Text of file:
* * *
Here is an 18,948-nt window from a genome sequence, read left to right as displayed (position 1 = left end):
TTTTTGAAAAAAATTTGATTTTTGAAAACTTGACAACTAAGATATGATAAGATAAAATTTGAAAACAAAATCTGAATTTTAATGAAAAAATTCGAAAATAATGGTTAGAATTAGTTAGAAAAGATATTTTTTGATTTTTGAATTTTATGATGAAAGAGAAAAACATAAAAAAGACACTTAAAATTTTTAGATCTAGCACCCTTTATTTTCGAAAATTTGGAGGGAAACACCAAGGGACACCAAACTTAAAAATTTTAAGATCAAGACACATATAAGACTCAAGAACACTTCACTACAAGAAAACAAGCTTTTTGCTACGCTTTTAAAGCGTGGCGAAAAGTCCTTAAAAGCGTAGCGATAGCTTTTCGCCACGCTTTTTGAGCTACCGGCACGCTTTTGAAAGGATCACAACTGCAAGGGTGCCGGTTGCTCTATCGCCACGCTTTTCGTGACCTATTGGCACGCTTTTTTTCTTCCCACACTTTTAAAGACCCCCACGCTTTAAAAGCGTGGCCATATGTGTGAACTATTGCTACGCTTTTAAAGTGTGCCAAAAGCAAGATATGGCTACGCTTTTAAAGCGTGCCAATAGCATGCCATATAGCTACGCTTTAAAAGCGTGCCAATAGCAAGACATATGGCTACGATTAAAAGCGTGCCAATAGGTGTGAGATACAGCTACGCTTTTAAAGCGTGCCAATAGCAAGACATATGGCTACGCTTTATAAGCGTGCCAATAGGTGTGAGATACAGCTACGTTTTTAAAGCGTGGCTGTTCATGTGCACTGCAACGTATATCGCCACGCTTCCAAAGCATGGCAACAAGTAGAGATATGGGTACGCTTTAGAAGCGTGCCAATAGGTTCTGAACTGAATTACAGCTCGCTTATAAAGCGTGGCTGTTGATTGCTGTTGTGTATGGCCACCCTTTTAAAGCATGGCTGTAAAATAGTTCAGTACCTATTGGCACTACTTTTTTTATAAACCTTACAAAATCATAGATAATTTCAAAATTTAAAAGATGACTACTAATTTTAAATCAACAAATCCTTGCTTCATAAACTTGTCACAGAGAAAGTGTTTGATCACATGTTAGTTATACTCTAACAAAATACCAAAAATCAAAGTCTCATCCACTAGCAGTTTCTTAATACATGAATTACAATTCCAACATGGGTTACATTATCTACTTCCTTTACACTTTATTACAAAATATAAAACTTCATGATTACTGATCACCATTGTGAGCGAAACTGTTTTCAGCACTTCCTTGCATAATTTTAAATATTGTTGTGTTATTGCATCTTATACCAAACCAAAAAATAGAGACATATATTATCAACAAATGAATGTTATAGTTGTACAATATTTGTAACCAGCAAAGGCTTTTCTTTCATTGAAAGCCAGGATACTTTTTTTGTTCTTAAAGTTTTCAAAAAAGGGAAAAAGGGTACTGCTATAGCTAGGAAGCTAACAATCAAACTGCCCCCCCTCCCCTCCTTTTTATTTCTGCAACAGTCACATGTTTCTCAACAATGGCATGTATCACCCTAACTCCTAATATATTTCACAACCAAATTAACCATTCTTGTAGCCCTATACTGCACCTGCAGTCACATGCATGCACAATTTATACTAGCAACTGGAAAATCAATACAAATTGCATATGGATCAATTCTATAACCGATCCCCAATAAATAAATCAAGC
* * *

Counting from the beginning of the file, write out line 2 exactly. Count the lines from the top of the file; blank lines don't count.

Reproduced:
TTTTTGAAAAAAATTTGATTTTTGAAAACTTGACAACTAAGATATGATAAGATAAAATTTGAAAACAAAATCTGAATTTTAATGAAAAAATTCGAAAATAATGGTTAGAATTAGTTAGAAAAGATATTTTTTGATTTTTGAATTTTATGATGAAAGAGAAAAACATAAAAAAGACACTTAAAATTTTTAGATCTAGCACCCTTTATTTTCGAAAATTTGGAGGGAAACACCAAGGGACACCAAACTTAAAAATTTTAAGATCAAGACACATATAAGACTCAAGAACACTTCACTACAAGAAAACAAGCTTTTTGCTACGCTTTTAAAGCGTGGCGAAAAGTCCTTAAAAGCGTAGCGATAGCTTTTCGCCACGCTTTTTGAGCTACCGGCACGCTTTTGAAAGGATCACAACTGCAAGGGTGCCGGTTGCTCTATCGCCACGCTTTTCGTGACCTATTGGCACGCTTTTTTTCTTCCCACACTTTTAAAGACCCCCACGCTTTAAAAGCGTGGCCATATGTGTGAACTATTGCTACGCTTTTAAAGTGTGCCAAAAGCAAGATATGGCTACGCTTTTAAAGCGTGCCAATAGCATGCCATATAGCTACGCTTTAAAAGCGTGCCAATAGCAAGACATATGGCTACGATTAAAAGCGTGCCAATAGGTGTGAGATACAGCTACGCTTTTAAAGCGTGCCAATAGCAAGACATATGGCTACGCTTTATAAGCGTGCCAATAGGTGTGAGATACAGCTACGTTTTTAAAGCGTGGCTGTTCATGTGCACTGCAACGTATATCGCCACGCTTCCAAAGCATGGCAACAAGTAGAGATATGGGTACGCTTTAGAAGCGTGCCAATAGGTTCTGAACTGAATTACAGCTCGCTTATAAAGCGTGGCTGTTGATTGCTGTTGTGTATGGCCACCCTTTTAAAGCATGGCTGTAAAATAGTTCAGTACCTATTGGCACTACTTTTTTTATAAACCTTACAAAATCATAGATAATTTCAAAATTTAAAAGATGACTACTAATTTTAAATCAACAAATCCTTGCTTCATAAACTTGTCACAGAGAAAGTGTTTGATCACATGTTAGTTATACTCTAACAAAATACCAAAAATCAAAGTCTCATCCACTAGCAGTTTCTTAATACATGAATTACAATTCCAACATGGGTTACATTATCTACTTCCTTTACACTTTATTACAAAATATAAAACTTCATGATTACTGATCACCATTGTGAGCGAAACTGTTTTCAGCACTTCCTTGCATAATTTTAAATATTGTTGTGTTATTGCATCTTATACCAAACCAAAAAATAGAGACATATATTATCAACAAATGAATGTTATAGTTGTACAATATTTGTAACCAGCAAAGGCTTTTCTTTCATTGAAAGCCAGGATACTTTTTTTGTTCTTAAAGTTTTCAAAAAAGGGAAAAAGGGTACTGCTATAGCTAGGAAGCTAACAATCAAACTGCCCCCCCTCCCCTCCTTTTTATTTCTGCAACAGTCACATGTTTCTCAACAATGGCATGTATCACCCTAACTCCTAATATATTTCACAACCAAATTAACCATTCTTGTAGCCCTATACTGCACCTGCAGTCACATGCATGCACAATTTATACTAGCAACTGGAAAATCAATACAAATTGCATATGGATCAATTCTATAACCGATCCCCAATAAATAAATCAAGC